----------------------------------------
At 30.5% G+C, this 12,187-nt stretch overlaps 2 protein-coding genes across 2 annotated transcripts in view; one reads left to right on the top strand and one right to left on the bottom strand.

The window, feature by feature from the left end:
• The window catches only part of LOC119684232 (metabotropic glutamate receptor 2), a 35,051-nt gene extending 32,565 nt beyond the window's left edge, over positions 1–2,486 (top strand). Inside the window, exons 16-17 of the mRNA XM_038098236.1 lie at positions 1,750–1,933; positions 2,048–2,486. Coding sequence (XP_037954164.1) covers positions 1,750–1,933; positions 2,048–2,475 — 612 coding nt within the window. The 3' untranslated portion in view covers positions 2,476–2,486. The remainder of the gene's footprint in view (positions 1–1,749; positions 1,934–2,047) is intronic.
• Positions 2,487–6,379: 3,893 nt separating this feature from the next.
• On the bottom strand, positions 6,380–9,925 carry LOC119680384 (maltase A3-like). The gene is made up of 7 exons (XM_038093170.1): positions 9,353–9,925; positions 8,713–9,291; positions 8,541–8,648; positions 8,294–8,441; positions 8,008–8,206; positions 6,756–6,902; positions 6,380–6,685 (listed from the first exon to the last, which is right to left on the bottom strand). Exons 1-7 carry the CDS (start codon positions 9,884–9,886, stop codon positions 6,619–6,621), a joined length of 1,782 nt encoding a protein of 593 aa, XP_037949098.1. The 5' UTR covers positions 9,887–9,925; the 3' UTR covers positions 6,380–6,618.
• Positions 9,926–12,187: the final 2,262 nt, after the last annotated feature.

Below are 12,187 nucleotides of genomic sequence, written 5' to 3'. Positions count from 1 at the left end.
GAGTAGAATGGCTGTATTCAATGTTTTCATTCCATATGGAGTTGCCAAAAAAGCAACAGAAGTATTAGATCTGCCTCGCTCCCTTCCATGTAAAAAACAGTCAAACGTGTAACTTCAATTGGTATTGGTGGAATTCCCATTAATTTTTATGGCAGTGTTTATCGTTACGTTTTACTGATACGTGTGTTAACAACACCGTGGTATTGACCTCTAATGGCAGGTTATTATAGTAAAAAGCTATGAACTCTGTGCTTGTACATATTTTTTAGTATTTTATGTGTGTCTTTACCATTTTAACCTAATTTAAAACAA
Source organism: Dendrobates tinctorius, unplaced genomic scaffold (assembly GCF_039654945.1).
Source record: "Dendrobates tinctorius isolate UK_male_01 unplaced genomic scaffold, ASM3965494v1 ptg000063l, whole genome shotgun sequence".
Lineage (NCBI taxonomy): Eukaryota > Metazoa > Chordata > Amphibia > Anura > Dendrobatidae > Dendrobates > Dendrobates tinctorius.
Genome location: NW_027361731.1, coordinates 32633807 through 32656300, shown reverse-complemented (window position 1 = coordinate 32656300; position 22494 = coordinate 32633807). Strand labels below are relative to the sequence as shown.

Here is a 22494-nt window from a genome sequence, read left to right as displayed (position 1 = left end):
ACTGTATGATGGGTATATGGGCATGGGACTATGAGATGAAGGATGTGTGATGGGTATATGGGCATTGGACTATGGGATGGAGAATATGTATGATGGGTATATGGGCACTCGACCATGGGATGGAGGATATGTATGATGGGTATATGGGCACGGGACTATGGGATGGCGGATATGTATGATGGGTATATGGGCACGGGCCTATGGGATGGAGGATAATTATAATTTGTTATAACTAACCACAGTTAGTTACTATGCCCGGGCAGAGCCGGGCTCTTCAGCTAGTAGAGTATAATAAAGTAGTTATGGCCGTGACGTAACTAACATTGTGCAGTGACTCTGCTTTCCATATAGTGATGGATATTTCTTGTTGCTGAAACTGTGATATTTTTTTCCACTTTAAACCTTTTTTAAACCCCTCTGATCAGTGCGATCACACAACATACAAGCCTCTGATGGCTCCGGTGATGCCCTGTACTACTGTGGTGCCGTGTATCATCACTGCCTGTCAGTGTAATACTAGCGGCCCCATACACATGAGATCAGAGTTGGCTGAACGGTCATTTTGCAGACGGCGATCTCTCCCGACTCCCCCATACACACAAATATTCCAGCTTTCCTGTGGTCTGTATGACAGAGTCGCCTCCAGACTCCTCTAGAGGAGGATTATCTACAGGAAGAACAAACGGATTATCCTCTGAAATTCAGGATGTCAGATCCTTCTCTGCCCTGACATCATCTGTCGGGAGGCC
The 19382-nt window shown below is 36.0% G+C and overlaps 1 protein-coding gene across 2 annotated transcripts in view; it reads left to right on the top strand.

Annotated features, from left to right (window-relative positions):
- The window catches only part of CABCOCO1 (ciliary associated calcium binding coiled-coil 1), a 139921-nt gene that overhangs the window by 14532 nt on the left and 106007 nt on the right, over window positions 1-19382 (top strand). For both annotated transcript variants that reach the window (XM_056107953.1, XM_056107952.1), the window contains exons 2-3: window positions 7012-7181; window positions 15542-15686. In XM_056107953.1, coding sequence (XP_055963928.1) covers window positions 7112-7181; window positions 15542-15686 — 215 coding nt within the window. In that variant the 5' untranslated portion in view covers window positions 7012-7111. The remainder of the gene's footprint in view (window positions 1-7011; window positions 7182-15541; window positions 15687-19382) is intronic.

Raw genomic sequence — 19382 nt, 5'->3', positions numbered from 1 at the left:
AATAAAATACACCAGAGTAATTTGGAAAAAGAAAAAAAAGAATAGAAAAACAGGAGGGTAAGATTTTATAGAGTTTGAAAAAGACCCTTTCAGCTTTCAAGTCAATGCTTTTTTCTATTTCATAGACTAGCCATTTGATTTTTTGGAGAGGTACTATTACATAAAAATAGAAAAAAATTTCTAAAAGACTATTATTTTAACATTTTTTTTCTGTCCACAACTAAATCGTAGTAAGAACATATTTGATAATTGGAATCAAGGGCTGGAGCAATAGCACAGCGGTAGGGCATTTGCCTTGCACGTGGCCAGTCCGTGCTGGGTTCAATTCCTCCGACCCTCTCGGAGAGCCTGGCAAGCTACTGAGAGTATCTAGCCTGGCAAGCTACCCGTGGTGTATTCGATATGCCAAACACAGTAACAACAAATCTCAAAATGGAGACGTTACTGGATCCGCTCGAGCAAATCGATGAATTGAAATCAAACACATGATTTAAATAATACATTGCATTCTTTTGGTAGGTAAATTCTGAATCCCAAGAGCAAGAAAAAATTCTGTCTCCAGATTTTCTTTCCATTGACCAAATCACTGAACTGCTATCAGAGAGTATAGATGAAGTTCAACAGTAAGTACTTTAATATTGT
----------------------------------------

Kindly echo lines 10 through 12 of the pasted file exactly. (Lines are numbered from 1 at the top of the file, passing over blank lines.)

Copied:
Source record: "Dendrobates tinctorius isolate UK_male_01 unplaced genomic scaffold, ASM3965494v1 ptg000063l, whole genome shotgun sequence".
Lineage (NCBI taxonomy): Eukaryota > Metazoa > Chordata > Amphibia > Anura > Dendrobatidae > Dendrobates > Dendrobates tinctorius.
Genome location: NW_027361731.1, coordinates 32633807 through 32656300, shown reverse-complemented (window position 1 = coordinate 32656300; position 22494 = coordinate 32633807). Strand labels below are relative to the sequence as shown.